It's an interesting range of feelings that come over me when I'm documenting cemeteries. Some of them, like the one out in Brenton, are full of people that are so distantly related to me (like the grand-nephew of the husband of a 2nd cousin 4x removed) that until I photographed their stone I had no idea they'd even existed. For these unfamiliar ones I just go through the area respectfully cleaning them off for the best photo possible, straightening what I can, taking the picture and moving on to the next one. In a cemetery like that I can usually get through it pretty quickly, even more so if it's overrun by mosquitoes. It's a rare one, though, when I can get through an entire cemetery without encountering a familiar name, related to me or not.
Then there are the ones like Kemptville, Plymouth, Pleasant Lake ... I grew up in Plymouth, went to church in both Plymouth and Pleasant Lake, and much of my family came from Kemptville. Going through these spaces is an altogether different experience. In the cemeteries in Kemptville I recognize most of the names as ancestors, whether closely related or not, they are family. Some stones I feel closer to than others, even if they aren't direct ancestors like grandparents ... many are distant aunts, uncles, cousins, however many times removed. A Gray on a stone makes me smile, those are guaranteed to be my people. The smile isn't always a happy one, sometimes it's more of a sympathetic one ... like for Joseph Gray and his wife Caroline (Woods). They had 13 children altogether, almost half of which died in infancy, often just days after birth. I see these stones, the names, the dates, and I can't even imagine what they went through. I tend to spend a little more time just standing there, being present for them.
In Plymouth and Pleasant Lake although parts of the cemeteries are very old, they also hold people that I knew personally. I get the same feeling for the old stones as I do in the other places, but inevitably I end up looking down at a name that I grew up with. The parents or grandparents of someone I grew up with, my own grandparents, aunts and uncles, my mother. As with the unfamiliar ones I still clean up the stones, straighten what I can, pull the weeds from around them, tidy up the area if it's needed. But as I do this I'm filled with a rush of memories.
Thelma Sims was the "boss" of Sunday School, she led the singing (will anyone who was there ever forget the day she asked for requests and Stacy Newell wanted to sing "Jesus watches my children while I go shopping"? lol). Ruth Purdy played the organ in church. Jean "the bean" Scott played as well, and taught S.S. classes. Going sledding down the big hill next to Aunt Bernice's house, later Aunt Carrie & Uncle Merrill's house (next door to the cemetery). Uncle Merrill standing by the record player playing along on his fiddle as Aunt Carrie played piano. Skating on the various ponds throughout Plymouth, sometimes with a nice bonfire on the side for marshmallow roasting and warming up. Ralph Churchill driving the school bus. Grampie also drove it, #22 ... later taken over by Dad. The day little Andy Newell died. The list goes on .....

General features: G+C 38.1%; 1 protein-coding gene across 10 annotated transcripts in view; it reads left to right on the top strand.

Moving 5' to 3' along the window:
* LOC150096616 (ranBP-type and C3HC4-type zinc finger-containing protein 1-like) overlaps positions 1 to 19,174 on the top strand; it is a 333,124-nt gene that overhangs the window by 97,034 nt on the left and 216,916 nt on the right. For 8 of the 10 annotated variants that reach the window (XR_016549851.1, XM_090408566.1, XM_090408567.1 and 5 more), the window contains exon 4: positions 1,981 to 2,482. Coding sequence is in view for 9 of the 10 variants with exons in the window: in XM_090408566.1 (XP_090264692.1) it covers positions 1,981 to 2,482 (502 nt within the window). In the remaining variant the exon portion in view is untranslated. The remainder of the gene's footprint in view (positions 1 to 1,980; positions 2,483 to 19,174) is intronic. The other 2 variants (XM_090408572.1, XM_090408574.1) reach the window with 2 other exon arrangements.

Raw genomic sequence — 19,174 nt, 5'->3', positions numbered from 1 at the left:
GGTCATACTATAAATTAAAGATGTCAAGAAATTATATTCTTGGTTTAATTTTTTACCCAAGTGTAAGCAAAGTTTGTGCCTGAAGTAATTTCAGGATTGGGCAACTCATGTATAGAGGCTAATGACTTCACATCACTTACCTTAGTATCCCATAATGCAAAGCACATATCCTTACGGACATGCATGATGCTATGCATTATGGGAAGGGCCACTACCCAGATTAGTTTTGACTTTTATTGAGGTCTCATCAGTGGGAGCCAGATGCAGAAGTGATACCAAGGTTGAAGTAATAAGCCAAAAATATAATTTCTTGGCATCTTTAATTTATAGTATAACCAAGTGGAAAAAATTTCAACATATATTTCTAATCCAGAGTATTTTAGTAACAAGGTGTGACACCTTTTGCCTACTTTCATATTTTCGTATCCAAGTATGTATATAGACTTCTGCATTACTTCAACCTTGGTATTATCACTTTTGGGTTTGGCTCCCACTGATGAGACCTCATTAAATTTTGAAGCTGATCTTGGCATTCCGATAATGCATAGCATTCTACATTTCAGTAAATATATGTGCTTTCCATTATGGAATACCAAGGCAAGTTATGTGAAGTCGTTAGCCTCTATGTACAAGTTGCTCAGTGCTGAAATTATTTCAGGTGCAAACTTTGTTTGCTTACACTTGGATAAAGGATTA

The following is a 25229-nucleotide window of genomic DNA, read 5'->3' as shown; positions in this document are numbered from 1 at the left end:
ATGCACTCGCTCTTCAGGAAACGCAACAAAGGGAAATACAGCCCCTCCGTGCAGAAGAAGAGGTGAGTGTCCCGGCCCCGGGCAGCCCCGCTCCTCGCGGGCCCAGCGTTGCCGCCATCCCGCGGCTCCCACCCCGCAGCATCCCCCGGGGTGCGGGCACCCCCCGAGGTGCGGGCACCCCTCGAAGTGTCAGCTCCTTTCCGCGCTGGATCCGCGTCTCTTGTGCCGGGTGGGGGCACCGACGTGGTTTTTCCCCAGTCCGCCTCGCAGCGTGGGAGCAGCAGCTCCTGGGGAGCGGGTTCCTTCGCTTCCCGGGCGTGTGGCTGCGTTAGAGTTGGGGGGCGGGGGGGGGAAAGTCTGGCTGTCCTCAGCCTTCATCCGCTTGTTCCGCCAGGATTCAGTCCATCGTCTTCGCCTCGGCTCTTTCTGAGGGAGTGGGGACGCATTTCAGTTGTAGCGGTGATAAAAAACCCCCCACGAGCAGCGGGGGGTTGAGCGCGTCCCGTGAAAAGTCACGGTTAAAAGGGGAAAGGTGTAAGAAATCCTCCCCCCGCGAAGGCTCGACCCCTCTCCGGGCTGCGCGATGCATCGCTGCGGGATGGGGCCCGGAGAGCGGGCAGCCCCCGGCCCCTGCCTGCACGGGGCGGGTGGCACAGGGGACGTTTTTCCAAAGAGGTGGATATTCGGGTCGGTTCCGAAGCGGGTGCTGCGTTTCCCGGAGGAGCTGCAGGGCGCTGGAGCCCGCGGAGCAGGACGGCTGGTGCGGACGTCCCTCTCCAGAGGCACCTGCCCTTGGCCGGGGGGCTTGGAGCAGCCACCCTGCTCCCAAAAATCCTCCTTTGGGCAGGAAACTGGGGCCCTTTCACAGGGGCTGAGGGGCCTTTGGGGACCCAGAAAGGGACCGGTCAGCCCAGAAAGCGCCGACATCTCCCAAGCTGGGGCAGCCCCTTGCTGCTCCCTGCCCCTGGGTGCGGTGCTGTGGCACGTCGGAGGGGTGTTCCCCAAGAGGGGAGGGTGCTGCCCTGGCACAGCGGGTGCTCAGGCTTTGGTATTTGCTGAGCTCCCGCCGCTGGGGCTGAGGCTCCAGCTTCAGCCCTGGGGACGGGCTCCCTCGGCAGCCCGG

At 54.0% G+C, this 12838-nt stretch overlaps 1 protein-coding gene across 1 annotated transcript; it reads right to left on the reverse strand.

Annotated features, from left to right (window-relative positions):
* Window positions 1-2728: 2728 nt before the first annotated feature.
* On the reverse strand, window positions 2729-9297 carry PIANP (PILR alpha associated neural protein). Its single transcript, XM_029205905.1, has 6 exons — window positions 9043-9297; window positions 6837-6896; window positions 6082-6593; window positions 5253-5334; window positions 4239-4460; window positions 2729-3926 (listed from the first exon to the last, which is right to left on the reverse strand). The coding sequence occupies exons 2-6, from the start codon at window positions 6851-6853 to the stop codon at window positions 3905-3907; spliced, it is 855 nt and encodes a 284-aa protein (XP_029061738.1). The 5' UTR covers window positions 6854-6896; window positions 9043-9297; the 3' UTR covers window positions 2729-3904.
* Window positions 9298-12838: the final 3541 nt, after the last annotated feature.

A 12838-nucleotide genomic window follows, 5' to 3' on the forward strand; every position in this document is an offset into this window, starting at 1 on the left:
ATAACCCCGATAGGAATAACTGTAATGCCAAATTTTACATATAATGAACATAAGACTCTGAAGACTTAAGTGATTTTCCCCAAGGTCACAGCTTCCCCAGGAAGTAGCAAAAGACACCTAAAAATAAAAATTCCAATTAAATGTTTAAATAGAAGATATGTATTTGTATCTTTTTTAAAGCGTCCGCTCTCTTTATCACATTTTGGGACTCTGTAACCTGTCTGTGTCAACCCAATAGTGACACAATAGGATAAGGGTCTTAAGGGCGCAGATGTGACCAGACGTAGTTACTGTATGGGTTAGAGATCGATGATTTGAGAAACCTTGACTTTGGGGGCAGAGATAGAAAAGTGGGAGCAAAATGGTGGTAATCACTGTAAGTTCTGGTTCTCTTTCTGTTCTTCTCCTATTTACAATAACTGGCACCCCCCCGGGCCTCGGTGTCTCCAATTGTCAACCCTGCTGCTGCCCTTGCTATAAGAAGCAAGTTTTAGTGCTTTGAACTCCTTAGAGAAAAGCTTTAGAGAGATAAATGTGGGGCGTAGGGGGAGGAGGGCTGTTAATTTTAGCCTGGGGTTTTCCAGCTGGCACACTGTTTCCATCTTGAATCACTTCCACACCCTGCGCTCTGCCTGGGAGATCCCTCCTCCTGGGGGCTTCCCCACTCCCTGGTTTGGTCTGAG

When I drive through Plymouth these days it's obvious that it's no longer the village I grew up in, the landscape of the area has completely changed in so many ways but it's also so much the same as it always was. I see the old homes and recall who lived where, who I'd see when we went Trick or Treating every year, it's like nothing has changed at all. And then I walk through the cemetery and see the stones of these people I grew up knowing and I'm filled with feelings of melancholy, wistfulness, sadness. I feel richer for having known them all, and a sense of loss for their absence. They say you can never go home again, and in this case it's literally true, as the homes I grew up in are no longer there at all. But when I do go home and walk through these places it takes me more than twice as long as anywhere else. These are my people. I knew them ... I know them. I take a little extra time at each one and just remember. I may not be able to go home again, but I can never forget where I came from.